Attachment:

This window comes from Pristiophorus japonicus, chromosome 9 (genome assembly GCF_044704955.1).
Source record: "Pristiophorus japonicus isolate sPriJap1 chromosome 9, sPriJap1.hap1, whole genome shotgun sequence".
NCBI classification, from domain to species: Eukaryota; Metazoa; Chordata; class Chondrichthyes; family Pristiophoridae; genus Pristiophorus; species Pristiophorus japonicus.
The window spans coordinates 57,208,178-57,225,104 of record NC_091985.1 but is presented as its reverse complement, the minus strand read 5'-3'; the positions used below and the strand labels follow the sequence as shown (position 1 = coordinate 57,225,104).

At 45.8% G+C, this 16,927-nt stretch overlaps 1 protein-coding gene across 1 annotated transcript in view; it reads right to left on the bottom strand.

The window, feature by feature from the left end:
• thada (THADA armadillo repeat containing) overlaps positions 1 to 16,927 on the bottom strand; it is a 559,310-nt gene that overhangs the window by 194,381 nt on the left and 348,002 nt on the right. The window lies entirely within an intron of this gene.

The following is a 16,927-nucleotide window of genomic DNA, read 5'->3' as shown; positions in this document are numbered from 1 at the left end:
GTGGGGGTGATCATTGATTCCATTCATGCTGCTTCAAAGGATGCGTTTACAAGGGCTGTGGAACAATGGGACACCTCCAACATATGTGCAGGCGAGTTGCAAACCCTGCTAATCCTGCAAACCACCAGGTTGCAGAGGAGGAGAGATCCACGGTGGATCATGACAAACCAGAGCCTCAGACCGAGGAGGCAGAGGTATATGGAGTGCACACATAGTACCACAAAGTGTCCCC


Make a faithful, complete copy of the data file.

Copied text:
This window comes from Pristiophorus japonicus, chromosome 9 (genome assembly GCF_044704955.1).
Source record: "Pristiophorus japonicus isolate sPriJap1 chromosome 9, sPriJap1.hap1, whole genome shotgun sequence".
NCBI classification, from domain to species: Eukaryota; Metazoa; Chordata; class Chondrichthyes; family Pristiophoridae; genus Pristiophorus; species Pristiophorus japonicus.
The window spans coordinates 57,208,178-57,225,104 of record NC_091985.1 but is presented as its reverse complement, the minus strand read 5'-3'; the positions used below and the strand labels follow the sequence as shown (position 1 = coordinate 57,225,104).

At 45.8% G+C, this 16,927-nt stretch overlaps 1 protein-coding gene across 1 annotated transcript in view; it reads right to left on the bottom strand.

The window, feature by feature from the left end:
• thada (THADA armadillo repeat containing) overlaps positions 1 to 16,927 on the bottom strand; it is a 559,310-nt gene that overhangs the window by 194,381 nt on the left and 348,002 nt on the right. The window lies entirely within an intron of this gene.

The following is a 16,927-nucleotide window of genomic DNA, read 5'->3' as shown; positions in this document are numbered from 1 at the left end:
GTGGGGGTGATCATTGATTCCATTCATGCTGCTTCAAAGGATGCGTTTACAAGGGCTGTGGAACAATGGGACACCTCCAACATATGTGCAGGCGAGTTGCAAACCCTGCTAATCCTGCAAACCACCAGGTTGCAGAGGAGGAGAGATCCACGGTGGATCATGACAAACCAGAGCCTCAGACCGAGGAGGCAGAGGTATATGGAGTGCACACATAGTACCACAAAGTGTCCCC